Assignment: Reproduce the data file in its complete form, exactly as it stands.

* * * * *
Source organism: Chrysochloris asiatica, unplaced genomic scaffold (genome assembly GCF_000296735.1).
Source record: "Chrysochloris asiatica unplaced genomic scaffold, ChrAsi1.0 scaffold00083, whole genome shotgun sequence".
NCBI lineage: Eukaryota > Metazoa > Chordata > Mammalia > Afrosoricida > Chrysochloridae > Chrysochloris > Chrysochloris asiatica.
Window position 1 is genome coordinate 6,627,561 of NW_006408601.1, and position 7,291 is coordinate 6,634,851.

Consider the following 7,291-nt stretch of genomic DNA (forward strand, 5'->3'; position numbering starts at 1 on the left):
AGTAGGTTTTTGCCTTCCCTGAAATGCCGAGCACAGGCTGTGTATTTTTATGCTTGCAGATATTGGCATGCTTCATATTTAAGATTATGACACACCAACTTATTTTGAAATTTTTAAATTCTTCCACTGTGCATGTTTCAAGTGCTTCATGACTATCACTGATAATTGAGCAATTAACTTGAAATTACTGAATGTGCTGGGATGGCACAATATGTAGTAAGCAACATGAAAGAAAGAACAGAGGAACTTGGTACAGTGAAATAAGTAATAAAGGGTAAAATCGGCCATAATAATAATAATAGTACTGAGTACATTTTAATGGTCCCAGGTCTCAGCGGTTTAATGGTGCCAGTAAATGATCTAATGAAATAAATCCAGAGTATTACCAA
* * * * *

Source organism: Chrysochloris asiatica, unplaced genomic scaffold (genome assembly GCF_000296735.1).
Source record: "Chrysochloris asiatica unplaced genomic scaffold, ChrAsi1.0 scaffold00083, whole genome shotgun sequence".
NCBI lineage: Eukaryota > Metazoa > Chordata > Mammalia > Afrosoricida > Chrysochloridae > Chrysochloris > Chrysochloris asiatica.
Window position 1 is genome coordinate 6,627,561 of NW_006408601.1, and position 7,291 is coordinate 6,634,851.

Consider the following 7,291-nt stretch of genomic DNA (forward strand, 5'->3'; position numbering starts at 1 on the left):
AGTAGGTTTTTGCCTTCCCTGAAATGCCGAGCACAGGCTGTGTATTTTTATGCTTGCAGATATTGGCATGCTTCATATTTAAGATTATGACACACCAACTTATTTTGAAATTTTTAAATTCTTCCACTGTGCATGTTTCAAGTGCTTCATGACTATCACTGATAATTGAGCAATTAACTTGAAATTACTGAATGTGCTGGGATGGCACAATATGTAGTAAGCAACATGAAAGAAAGAACAGAGGAACTTGGTACAGTGAAATAAGTAATAAAGGGTAAAATCGGCCATAATAATAATAATAGTACTGAGTACATTTTAATGGTCCCAGGTCTCAGCGGTTTAATGGTGCCAGTAAATGATCTAATGAAATAAATCCAGAGTATTACCAA